As with many other self-publishing venues, the NOOK Press interface allows indie authors to incorporate editorial reviews into their book listings, and this is an important feature to take advantage of!  It is, according to Barnes & Noble, only “optional,” but you should question the wording!  Editorial reviews may well be truly necessary to your book’s findability and salability.  Once you ensure you have the rights to publish a review, you should get to it.  You can include up to five (5) editorial reviews with each book you publish through NOOK Press, and every single one of them adds to the reputation and visibility of your book.  (And if you’re looking for more instructions, indie author Sarra Cannon has put together a detailed step-by-step guide to using the NOOK Press interface, complete with screen captures to illustrate each step.)


Unlike Amazon, a retailer which has found enormous success without a physical presence, Barnes & Noble retains a number of brick-and-mortar advantages in the book-selling market––and not least among their many resulting strengths is the company’s cadre of merchandisers, flesh-and-blood employees whose entire jobs revolve around marketing Barnes & Noble products to the eager book-reading public.  While Amazon and other companies also keep merchandisers on staff, they rely heavily if not almost exclusively on computer algorithms to group products with other products, and those who sell online through Barnes & Noble still benefit from the company’s understanding of what objects and pleasures a casual shelf-browser may find resonant with each other.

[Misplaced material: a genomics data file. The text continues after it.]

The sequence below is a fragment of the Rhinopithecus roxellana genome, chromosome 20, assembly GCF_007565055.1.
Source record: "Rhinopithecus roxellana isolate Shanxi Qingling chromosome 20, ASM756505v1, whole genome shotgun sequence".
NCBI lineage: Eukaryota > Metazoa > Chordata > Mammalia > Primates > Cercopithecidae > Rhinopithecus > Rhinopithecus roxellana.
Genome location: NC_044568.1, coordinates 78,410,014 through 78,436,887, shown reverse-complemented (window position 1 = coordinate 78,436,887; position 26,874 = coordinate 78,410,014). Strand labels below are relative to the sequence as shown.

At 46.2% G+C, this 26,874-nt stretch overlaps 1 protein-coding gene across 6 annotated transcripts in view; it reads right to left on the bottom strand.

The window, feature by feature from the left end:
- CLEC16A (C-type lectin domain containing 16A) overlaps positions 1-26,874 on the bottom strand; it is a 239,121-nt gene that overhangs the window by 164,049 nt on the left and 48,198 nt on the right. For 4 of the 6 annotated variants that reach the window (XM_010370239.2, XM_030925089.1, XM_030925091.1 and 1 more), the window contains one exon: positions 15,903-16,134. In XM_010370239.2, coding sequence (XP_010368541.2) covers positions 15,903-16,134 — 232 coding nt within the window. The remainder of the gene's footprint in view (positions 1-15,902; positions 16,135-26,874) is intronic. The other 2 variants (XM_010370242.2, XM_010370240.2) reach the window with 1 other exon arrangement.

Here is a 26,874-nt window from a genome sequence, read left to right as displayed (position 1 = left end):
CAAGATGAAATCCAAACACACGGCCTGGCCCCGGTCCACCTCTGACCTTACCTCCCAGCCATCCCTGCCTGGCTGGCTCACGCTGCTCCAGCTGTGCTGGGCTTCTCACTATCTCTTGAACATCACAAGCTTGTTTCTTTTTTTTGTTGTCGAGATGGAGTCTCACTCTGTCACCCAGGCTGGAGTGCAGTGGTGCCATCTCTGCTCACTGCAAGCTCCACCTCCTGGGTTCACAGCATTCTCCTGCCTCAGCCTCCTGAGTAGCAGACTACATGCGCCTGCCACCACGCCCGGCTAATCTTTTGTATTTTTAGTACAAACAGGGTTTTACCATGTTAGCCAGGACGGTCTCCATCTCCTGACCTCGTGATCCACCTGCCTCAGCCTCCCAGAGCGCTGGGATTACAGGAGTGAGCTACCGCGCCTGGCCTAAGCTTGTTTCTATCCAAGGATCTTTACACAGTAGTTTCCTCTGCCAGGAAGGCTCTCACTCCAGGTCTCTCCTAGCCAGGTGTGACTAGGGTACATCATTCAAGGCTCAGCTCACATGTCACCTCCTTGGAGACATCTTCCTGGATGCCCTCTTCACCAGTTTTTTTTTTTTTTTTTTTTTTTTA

There are plenty of reasons to be both excited and apprehensive about the future of the NOOK Press and Barnes & Noble in general.  The company is splitting, and has indeed shown quite a few fissures for years now, as its NOOK and college stores peel away from the parent company with its lasting brick-and-mortar experience.  This time, the changes run deep, down to the bone of the company.  Still, there’s no reason to expect this split to have immediate consequences for NOOK sales or ebook sales in general, even though I always recommend that the informed author should keep abreast of ongoing shifts in the hazy underworld of book-publishing and book-retailing board rooms.  The ebook market is stabilizing, not backsliding, and new overseas markets continue to open up the industry and inject it with fresh vim and vigor. ♠

I’m realistic, or I like to think I am.  This topic is bigger than just me and my own thoughts.  I’d like to open the floor to you, dear reader.  If you have any thoughts to share on the topic of merchandising, or questions you’d like answered, send them my way via the comments box below!  I want to hear from you, and I love nothing more than a good excuse to do a little research if I don’t know something off of the top of my head.  Jump on in!

KellyABOUT KELLY SCHUKNECHT: Kelly Schuknecht is the Executive Vice President of Outskirts Press. In addition to her contributions to the Outskirts Press blog at, Kelly and a group of talented marketing experts offer book marketing services, support, and products to not only published Outskirts Press authors, but to all authors and professionals who are interested in marketing their books and/or careers. Learn more about Kelly on her blog,